Would most businesses turn to AR/VR and interactive content eventually for better customer service?

Just as video makes a more lasting impression than text, immersive experiences will be better than video. We are all hardwired to live in a 3D world, so I think we will find that the closer an experience is to our normal perception, the more memorable it will be. And, once one business in an industry offers a compelling service like that, its competitors will need to scramble to catch up.

Elaborate on your playbook for company-customer interaction. How much of adtech do you use within Virtex and with your partners?

Virtex Arena was designed with sponsorship opportunities in mind, and there are a number of different ways a sponsor can reach their audience through the app.

Several options mimic real-world approaches but in a virtual setting. For example, in the app, a virtual plane pulls a banner overhead featuring the name and logo of a sponsor; additionally, large logos appear onfield as though they were painted onto the grass. But, other capabilities are more unique to the virtual world, such as branded targets that earn players more points and branded in-game equipment that can give players an advantage. A sponsor has many options and can choose ones that best fit with its message.

The Good, Bad and Ugly about AR/VR that you have heard or predict –

The bad is that adoption inertia is a real obstacle. Companies offering expensive new devices will need to convince users of the benefit. Even those focusing on mobile options will still need to convince a user to download an app. In either case, the user needs to make some kind of effort, which can be an awkward barrier.

The good is that a successful strategy to overcome that inertia has already been proven to work. Pokémon Go was a wild success because it provided a new way to experience something that people already loved. They took an existing, popular property, and enabled people to enjoy it in a brand new way, which the audience was happy to adopt.

Read Also: ePlay Extends Industry Marketing for Big Shot Augmented Reality Game

In a similar way, Virtex Arena builds off of a natural interest in competition at a sporting event. We hope to harness the palpable energy of thousands of fans and apply it to an augmented experience.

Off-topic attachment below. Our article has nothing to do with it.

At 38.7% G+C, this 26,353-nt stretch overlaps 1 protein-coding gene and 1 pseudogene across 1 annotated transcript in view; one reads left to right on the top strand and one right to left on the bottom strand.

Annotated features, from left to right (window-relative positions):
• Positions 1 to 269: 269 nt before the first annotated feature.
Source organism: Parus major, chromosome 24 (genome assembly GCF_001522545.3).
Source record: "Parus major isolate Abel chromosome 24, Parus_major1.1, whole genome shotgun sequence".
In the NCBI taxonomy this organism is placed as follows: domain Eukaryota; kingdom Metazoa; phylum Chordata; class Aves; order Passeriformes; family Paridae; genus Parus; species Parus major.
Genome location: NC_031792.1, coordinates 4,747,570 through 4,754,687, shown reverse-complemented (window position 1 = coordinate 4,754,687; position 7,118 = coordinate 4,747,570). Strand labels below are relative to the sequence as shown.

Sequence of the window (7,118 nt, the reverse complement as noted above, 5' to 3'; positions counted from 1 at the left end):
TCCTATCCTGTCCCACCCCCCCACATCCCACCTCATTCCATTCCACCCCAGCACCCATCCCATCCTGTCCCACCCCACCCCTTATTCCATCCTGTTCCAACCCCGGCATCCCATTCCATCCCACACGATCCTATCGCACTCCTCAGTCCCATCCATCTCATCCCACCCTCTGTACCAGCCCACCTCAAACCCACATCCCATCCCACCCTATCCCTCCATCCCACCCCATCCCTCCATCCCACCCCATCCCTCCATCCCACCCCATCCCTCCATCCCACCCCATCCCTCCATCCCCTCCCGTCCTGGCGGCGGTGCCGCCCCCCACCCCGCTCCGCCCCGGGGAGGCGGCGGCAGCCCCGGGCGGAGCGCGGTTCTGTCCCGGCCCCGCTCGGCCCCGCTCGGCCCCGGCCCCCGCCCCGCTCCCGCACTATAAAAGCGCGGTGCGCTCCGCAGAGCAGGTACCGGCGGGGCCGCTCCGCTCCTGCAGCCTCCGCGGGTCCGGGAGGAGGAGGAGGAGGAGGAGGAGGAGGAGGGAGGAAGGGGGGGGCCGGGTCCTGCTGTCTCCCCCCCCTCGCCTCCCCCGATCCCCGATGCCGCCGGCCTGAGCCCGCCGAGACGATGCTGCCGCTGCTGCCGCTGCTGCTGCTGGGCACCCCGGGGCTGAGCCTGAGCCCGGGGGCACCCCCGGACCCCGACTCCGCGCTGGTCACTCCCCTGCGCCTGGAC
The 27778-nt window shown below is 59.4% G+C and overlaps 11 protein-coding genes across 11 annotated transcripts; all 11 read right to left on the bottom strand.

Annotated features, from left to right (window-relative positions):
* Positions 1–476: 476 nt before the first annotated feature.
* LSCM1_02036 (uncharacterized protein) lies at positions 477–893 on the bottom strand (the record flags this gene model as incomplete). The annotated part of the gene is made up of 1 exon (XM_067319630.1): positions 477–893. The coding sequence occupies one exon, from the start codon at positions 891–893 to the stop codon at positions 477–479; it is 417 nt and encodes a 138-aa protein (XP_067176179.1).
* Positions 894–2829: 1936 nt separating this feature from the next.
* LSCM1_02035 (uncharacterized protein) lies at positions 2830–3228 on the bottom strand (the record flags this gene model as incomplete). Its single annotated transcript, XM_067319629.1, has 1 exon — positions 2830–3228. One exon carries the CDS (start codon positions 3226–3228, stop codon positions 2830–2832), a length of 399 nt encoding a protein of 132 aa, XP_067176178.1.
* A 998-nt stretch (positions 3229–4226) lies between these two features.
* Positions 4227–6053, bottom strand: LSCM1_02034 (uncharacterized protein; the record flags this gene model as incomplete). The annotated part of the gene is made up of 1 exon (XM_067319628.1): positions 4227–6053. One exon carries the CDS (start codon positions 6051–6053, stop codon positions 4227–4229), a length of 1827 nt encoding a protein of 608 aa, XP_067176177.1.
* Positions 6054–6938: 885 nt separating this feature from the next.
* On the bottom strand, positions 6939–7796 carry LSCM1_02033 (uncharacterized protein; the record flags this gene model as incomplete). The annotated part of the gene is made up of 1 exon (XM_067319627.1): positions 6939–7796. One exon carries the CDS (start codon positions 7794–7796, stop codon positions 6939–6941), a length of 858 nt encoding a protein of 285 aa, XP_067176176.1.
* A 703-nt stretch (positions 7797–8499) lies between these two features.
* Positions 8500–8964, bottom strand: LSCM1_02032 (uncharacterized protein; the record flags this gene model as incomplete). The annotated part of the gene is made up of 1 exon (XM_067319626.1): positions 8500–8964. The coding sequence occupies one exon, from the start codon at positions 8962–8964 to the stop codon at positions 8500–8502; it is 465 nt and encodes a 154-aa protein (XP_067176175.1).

The Crystal Gaze

What blockchain start-ups and labs are you keenly following?

I think you probably meant AR/VR start-ups?

Magic Leap obviously has garnered a lot of attention, and it will be very interesting to see what kind of adoption they can attract.

Niantic is also one to follow, especially with a new Harry Potter-themed AR game coming soon.

What technologies within AR/VR are you interested in?

We focus on mobile-based AR, so we are happy to see wider availability of ARKit and ARCore. Additionally, we use Unity as a development platform, and it’s great to see them supporting more AR/VR tools.

How do you inspire your team to work with technology?

The team does not require much inspiration. Most people work in this field because they already have an interest in it. Technology often seems to come in waves: PCs, Internet, Social Media, Mobile. AR/VR is one of the next big waves, and it is fun to catch it.

What’s your smartest work related shortcut or productivity hack?

This is not really a hack, but when prioritizing tasks, I try to do the ones that most others are dependent on first. That way, when I finish, they can concurrently do their jobs while I move on to the next item on my list.

Tag the one person in the industry whose answers to these questions you would love to read:

Tim Cook. Where Apple goes, much of the mobile industry will follow.

Thank you, Jeff! That was fun and hope to see you back on AiThority soon.